What is my Cash Flow Plan?

Nathan Garcia

If you want to reach your financial goals faster then your cash flow is the best place to start. Your cash flow reflects the difference between the money that you earned and the money that you spent. 

This is the easiest part of your finances to manage and doing so will help you to feel more confident and secure. This article details how Pocket Plan helps you manage your cash flow with a done for you budget that is tagged automatically.

Why Cash Flow Matters

Your cash flow statement is a reflection of the money that comes in and is spent over a defined period of time (weekly, bi-weekly, monthly, quarterly or annually). The easiest way to look at your cash flow is on a monthly basis. That’s because most of our bills are due monthly and looking at our cash flow over a 30 day period should give us a clear signal of the total money in or out.

If you are paid on a monthly or quarterly basis then you’ll want to look at your cash flow over this period to get a better understanding of your personal situation.

Your cash flow should include your income and expenses from all of your accounts. This means that you’ll need to include checking accounts where you receive deposits along with any credit cards that are used to pay for expenses. By including all of your accounts you’ll get a big picture view of all of your financial activities and a better understanding of your financial wellbeing.

If you’re only measuring your cash flow in your checking account, you could be undercounting expenses that are paid with a credit card. Even if you pay the credit card through the checking account, it’ll only be counted as a single expense instead of providing itemized details for a more granular focus.

Why is Cash Flow Important?

The financial system is a debt based system that incentivizes you to take on greater amounts of debt in order to finance your lifestyle. Consumers are told to focus on the monthly payment as a measure of affordability instead of the interest rate.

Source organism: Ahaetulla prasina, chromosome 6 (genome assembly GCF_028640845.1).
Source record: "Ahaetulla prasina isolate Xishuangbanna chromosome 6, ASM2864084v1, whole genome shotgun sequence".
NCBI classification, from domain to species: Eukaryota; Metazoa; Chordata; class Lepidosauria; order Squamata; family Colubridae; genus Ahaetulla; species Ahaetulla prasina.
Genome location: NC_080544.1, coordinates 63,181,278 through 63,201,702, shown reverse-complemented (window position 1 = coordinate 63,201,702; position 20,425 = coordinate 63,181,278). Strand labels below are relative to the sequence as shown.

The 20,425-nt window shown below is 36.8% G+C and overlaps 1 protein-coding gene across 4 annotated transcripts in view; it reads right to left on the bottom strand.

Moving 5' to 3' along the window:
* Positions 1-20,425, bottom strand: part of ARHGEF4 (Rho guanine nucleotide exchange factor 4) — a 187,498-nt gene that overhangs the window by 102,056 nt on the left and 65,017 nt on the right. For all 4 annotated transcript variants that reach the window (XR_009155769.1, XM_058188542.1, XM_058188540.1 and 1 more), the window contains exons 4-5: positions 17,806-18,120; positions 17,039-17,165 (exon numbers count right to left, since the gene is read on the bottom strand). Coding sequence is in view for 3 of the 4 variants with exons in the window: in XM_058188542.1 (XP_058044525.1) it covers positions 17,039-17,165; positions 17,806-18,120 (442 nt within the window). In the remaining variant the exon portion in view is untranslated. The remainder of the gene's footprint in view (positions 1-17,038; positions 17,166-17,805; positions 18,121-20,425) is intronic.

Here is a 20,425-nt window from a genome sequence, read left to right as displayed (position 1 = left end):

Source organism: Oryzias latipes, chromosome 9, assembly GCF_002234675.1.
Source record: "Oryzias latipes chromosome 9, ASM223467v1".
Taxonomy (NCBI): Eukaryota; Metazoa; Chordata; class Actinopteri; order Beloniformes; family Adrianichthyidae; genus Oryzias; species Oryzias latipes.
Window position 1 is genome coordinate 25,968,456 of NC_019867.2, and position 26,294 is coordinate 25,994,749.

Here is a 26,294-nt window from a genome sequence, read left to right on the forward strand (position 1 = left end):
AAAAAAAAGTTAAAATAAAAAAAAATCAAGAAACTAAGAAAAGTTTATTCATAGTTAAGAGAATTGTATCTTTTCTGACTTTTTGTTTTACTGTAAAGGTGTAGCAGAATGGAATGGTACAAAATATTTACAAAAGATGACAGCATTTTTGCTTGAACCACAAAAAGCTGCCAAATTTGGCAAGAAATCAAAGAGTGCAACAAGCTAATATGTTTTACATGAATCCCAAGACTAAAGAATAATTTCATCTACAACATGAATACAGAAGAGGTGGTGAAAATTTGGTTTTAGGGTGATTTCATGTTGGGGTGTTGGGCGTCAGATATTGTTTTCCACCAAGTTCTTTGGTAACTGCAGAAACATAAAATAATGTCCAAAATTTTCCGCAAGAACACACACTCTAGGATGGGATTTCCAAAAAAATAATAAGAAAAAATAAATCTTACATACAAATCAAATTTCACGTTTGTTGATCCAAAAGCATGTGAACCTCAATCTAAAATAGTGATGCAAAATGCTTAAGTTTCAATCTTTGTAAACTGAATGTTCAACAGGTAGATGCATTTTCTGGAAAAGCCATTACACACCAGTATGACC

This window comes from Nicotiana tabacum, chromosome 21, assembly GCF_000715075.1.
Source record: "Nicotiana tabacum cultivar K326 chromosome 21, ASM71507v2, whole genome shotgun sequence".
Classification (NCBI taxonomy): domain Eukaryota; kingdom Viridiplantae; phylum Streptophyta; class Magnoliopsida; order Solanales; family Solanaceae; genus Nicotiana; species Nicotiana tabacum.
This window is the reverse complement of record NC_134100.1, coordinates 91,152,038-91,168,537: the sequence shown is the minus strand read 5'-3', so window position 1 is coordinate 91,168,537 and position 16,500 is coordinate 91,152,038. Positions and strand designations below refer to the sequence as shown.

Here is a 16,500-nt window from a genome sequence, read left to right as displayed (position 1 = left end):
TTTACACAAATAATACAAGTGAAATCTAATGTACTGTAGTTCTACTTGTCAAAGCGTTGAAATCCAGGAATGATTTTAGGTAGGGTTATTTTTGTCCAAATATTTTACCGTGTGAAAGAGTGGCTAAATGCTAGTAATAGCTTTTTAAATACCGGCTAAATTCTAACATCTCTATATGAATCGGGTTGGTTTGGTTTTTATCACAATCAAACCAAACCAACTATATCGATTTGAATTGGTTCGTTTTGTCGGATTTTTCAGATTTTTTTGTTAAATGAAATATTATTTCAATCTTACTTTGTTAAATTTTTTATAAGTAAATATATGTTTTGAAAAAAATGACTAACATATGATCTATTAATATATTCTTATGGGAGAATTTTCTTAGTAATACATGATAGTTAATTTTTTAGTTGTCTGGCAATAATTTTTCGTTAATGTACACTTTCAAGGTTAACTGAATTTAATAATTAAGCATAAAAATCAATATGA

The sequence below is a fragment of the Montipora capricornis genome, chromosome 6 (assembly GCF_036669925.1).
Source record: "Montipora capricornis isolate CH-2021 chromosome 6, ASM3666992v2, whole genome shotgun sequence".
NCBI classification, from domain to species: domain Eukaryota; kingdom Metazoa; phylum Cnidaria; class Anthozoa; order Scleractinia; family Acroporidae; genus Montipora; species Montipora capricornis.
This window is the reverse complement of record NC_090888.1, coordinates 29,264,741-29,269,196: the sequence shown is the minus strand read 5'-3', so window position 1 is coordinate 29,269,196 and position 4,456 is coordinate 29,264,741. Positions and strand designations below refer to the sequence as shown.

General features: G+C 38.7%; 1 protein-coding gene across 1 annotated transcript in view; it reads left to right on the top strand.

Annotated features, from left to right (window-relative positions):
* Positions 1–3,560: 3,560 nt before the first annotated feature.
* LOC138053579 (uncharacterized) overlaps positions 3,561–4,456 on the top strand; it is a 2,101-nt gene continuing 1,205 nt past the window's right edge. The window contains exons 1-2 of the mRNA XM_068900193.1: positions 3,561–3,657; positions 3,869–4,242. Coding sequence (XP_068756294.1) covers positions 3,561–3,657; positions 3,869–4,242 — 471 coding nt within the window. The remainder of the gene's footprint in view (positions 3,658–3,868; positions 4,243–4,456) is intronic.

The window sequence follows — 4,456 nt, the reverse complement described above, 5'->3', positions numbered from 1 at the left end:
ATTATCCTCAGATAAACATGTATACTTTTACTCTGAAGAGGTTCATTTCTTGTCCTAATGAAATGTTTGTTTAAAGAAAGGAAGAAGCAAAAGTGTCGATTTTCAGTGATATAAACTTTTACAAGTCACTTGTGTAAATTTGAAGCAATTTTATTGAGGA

This means that you are risking paying interest that could otherwise be used to accumulate assets. That’s why the average US Citizen pays $280,000 over their lifetime on interest expenses. By managing your cash flow you will have better insight into where your money is going and how you can build financial wealth.

How to Forecast Your Cash Flow

After you have reviewed your cash flow once it is easier to see your recurring expenses. Items like your subscriptions, debt payments, and monthly obligations are typically easy to forecast. For instance if you have an auto loan that you are paying back over 5 years then you can anticipate paying that monthly amount for the term of the loan. Once you total all of your recurring obligations like your debt and fixed expenses (daycare, subscriptions, etc) then you have a baseline understanding of the minimum amount of money that you’ll need to cover your expenses.

In order to forecast your cash flow you’ll want to define a period that you’d like the forecast to cover (weekly, bi-weekly, monthly, quarterly or annually). If you’re just starting then a monthly forecast is the easiest place to start. However, you may have expenses like property taxes or insurance that you pay annually. By only focusing on a monthly period, you might overlook these types of expenses or have questions when you see significant changes in the months when these expenses come out.